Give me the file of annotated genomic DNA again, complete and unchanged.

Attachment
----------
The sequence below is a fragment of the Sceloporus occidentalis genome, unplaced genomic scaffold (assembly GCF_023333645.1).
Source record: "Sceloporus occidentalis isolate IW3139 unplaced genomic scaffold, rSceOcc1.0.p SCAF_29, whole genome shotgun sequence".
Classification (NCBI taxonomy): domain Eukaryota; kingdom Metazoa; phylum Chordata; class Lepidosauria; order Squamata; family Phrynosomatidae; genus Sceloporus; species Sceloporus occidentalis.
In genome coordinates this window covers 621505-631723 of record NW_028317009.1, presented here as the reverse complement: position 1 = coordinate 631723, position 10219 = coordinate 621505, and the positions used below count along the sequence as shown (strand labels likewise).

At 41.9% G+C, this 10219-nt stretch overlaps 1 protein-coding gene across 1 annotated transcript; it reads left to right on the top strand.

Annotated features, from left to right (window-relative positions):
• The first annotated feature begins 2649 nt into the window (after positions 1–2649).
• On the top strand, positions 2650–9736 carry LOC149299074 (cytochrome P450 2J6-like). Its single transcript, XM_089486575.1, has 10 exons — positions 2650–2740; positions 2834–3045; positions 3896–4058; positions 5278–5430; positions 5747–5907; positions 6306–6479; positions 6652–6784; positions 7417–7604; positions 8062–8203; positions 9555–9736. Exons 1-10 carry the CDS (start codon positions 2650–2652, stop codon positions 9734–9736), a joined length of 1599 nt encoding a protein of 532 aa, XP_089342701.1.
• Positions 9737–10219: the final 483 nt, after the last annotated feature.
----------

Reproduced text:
The sequence below is a fragment of the Sceloporus occidentalis genome, unplaced genomic scaffold (assembly GCF_023333645.1).
Source record: "Sceloporus occidentalis isolate IW3139 unplaced genomic scaffold, rSceOcc1.0.p SCAF_29, whole genome shotgun sequence".
Classification (NCBI taxonomy): domain Eukaryota; kingdom Metazoa; phylum Chordata; class Lepidosauria; order Squamata; family Phrynosomatidae; genus Sceloporus; species Sceloporus occidentalis.
In genome coordinates this window covers 621505-631723 of record NW_028317009.1, presented here as the reverse complement: position 1 = coordinate 631723, position 10219 = coordinate 621505, and the positions used below count along the sequence as shown (strand labels likewise).

At 41.9% G+C, this 10219-nt stretch overlaps 1 protein-coding gene across 1 annotated transcript; it reads left to right on the top strand.

Annotated features, from left to right (window-relative positions):
• The first annotated feature begins 2649 nt into the window (after positions 1–2649).
• On the top strand, positions 2650–9736 carry LOC149299074 (cytochrome P450 2J6-like). Its single transcript, XM_089486575.1, has 10 exons — positions 2650–2740; positions 2834–3045; positions 3896–4058; positions 5278–5430; positions 5747–5907; positions 6306–6479; positions 6652–6784; positions 7417–7604; positions 8062–8203; positions 9555–9736. Exons 1-10 carry the CDS (start codon positions 2650–2652, stop codon positions 9734–9736), a joined length of 1599 nt encoding a protein of 532 aa, XP_089342701.1.
• Positions 9737–10219: the final 483 nt, after the last annotated feature.